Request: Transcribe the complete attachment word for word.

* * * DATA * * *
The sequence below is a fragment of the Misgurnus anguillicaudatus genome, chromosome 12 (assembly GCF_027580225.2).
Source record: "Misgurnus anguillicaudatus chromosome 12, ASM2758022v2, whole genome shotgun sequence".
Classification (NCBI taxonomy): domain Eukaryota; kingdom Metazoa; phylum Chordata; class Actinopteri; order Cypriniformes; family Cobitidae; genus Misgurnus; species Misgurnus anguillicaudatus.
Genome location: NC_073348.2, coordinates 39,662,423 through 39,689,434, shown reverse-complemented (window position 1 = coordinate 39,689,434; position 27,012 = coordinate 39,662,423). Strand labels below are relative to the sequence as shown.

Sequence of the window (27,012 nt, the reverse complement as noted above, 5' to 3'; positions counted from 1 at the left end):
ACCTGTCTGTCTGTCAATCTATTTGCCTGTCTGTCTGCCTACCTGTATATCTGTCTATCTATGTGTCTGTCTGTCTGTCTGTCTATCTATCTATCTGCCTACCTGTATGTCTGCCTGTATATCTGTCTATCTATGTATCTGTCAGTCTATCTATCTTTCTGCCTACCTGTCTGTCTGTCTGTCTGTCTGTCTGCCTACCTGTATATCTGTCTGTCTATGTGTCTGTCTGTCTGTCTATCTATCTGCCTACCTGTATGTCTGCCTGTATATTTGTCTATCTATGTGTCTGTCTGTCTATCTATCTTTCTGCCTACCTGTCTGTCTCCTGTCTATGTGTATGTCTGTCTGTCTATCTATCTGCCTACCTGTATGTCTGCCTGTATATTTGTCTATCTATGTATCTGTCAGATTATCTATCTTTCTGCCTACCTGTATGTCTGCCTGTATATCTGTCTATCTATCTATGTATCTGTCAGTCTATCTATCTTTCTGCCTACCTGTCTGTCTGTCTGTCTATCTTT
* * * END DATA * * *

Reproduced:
The sequence below is a fragment of the Misgurnus anguillicaudatus genome, chromosome 12 (assembly GCF_027580225.2).
Source record: "Misgurnus anguillicaudatus chromosome 12, ASM2758022v2, whole genome shotgun sequence".
Classification (NCBI taxonomy): domain Eukaryota; kingdom Metazoa; phylum Chordata; class Actinopteri; order Cypriniformes; family Cobitidae; genus Misgurnus; species Misgurnus anguillicaudatus.
Genome location: NC_073348.2, coordinates 39,662,423 through 39,689,434, shown reverse-complemented (window position 1 = coordinate 39,689,434; position 27,012 = coordinate 39,662,423). Strand labels below are relative to the sequence as shown.

Sequence of the window (27,012 nt, the reverse complement as noted above, 5' to 3'; positions counted from 1 at the left end):
ACCTGTCTGTCTGTCAATCTATTTGCCTGTCTGTCTGCCTACCTGTATATCTGTCTATCTATGTGTCTGTCTGTCTGTCTGTCTATCTATCTATCTGCCTACCTGTATGTCTGCCTGTATATCTGTCTATCTATGTATCTGTCAGTCTATCTATCTTTCTGCCTACCTGTCTGTCTGTCTGTCTGTCTGTCTGCCTACCTGTATATCTGTCTGTCTATGTGTCTGTCTGTCTGTCTATCTATCTGCCTACCTGTATGTCTGCCTGTATATTTGTCTATCTATGTGTCTGTCTGTCTATCTATCTTTCTGCCTACCTGTCTGTCTCCTGTCTATGTGTATGTCTGTCTGTCTATCTATCTGCCTACCTGTATGTCTGCCTGTATATTTGTCTATCTATGTATCTGTCAGATTATCTATCTTTCTGCCTACCTGTATGTCTGCCTGTATATCTGTCTATCTATCTATGTATCTGTCAGTCTATCTATCTTTCTGCCTACCTGTCTGTCTGTCTGTCTATCTTT